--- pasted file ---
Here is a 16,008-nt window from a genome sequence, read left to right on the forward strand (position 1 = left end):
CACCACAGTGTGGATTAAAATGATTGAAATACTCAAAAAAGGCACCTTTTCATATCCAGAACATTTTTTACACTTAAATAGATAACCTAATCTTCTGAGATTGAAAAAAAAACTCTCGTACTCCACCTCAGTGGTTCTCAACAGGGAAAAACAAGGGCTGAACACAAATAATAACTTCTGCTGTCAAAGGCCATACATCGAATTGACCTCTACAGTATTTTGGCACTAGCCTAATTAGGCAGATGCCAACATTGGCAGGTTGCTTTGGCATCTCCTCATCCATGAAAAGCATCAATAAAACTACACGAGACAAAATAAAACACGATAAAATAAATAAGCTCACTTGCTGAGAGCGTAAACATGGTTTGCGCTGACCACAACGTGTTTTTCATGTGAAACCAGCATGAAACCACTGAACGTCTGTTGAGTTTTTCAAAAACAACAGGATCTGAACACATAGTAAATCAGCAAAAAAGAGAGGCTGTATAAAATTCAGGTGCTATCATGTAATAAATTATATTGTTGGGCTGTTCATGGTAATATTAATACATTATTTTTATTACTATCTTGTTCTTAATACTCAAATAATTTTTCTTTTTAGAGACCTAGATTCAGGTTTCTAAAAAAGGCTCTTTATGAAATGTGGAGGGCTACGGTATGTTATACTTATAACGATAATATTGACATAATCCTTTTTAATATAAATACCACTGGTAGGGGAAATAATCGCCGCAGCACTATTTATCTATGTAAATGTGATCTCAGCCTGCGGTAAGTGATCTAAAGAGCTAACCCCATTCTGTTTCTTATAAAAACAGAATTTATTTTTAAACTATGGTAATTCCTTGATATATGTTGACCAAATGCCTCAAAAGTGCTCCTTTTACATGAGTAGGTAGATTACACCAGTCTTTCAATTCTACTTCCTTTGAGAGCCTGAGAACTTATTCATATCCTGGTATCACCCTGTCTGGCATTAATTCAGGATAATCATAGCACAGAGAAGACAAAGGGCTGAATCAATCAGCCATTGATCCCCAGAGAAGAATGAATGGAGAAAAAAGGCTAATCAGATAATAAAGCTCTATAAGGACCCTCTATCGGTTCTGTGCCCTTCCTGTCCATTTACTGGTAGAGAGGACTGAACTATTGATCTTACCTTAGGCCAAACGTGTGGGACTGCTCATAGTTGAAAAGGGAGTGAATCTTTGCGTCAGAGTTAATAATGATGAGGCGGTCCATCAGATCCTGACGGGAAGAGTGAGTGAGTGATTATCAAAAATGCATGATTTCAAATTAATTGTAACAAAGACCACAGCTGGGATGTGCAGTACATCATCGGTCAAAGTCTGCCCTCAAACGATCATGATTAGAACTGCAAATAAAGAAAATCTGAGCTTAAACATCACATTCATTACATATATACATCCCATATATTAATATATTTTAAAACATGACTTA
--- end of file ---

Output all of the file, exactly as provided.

Here is a 16,008-nt window from a genome sequence, read left to right on the forward strand (position 1 = left end):
CACCACAGTGTGGATTAAAATGATTGAAATACTCAAAAAAGGCACCTTTTCATATCCAGAACATTTTTTACACTTAAATAGATAACCTAATCTTCTGAGATTGAAAAAAAAACTCTCGTACTCCACCTCAGTGGTTCTCAACAGGGAAAAACAAGGGCTGAACACAAATAATAACTTCTGCTGTCAAAGGCCATACATCGAATTGACCTCTACAGTATTTTGGCACTAGCCTAATTAGGCAGATGCCAACATTGGCAGGTTGCTTTGGCATCTCCTCATCCATGAAAAGCATCAATAAAACTACACGAGACAAAATAAAACACGATAAAATAAATAAGCTCACTTGCTGAGAGCGTAAACATGGTTTGCGCTGACCACAACGTGTTTTTCATGTGAAACCAGCATGAAACCACTGAACGTCTGTTGAGTTTTTCAAAAACAACAGGATCTGAACACATAGTAAATCAGCAAAAAAGAGAGGCTGTATAAAATTCAGGTGCTATCATGTAATAAATTATATTGTTGGGCTGTTCATGGTAATATTAATACATTATTTTTATTACTATCTTGTTCTTAATACTCAAATAATTTTTCTTTTTAGAGACCTAGATTCAGGTTTCTAAAAAAGGCTCTTTATGAAATGTGGAGGGCTACGGTATGTTATACTTATAACGATAATATTGACATAATCCTTTTTAATATAAATACCACTGGTAGGGGAAATAATCGCCGCAGCACTATTTATCTATGTAAATGTGATCTCAGCCTGCGGTAAGTGATCTAAAGAGCTAACCCCATTCTGTTTCTTATAAAAACAGAATTTATTTTTAAACTATGGTAATTCCTTGATATATGTTGACCAAATGCCTCAAAAGTGCTCCTTTTACATGAGTAGGTAGATTACACCAGTCTTTCAATTCTACTTCCTTTGAGAGCCTGAGAACTTATTCATATCCTGGTATCACCCTGTCTGGCATTAATTCAGGATAATCATAGCACAGAGAAGACAAAGGGCTGAATCAATCAGCCATTGATCCCCAGAGAAGAATGAATGGAGAAAAAAGGCTAATCAGATAATAAAGCTCTATAAGGACCCTCTATCGGTTCTGTGCCCTTCCTGTCCATTTACTGGTAGAGAGGACTGAACTATTGATCTTACCTTAGGCCAAACGTGTGGGACTGCTCATAGTTGAAAAGGGAGTGAATCTTTGCGTCAGAGTTAATAATGATGAGGCGGTCCATCAGATCCTGACGGGAAGAGTGAGTGAGTGATTATCAAAAATGCATGATTTCAAATTAATTGTAACAAAGACCACAGCTGGGATGTGCAGTACATCATCGGTCAAAGTCTGCCCTCAAACGATCATGATTAGAACTGCAAATAAAGAAAATCTGAGCTTAAACATCACATTCATTACATATATACATCCCATATATTAATATATTTTAAAACATGACTTA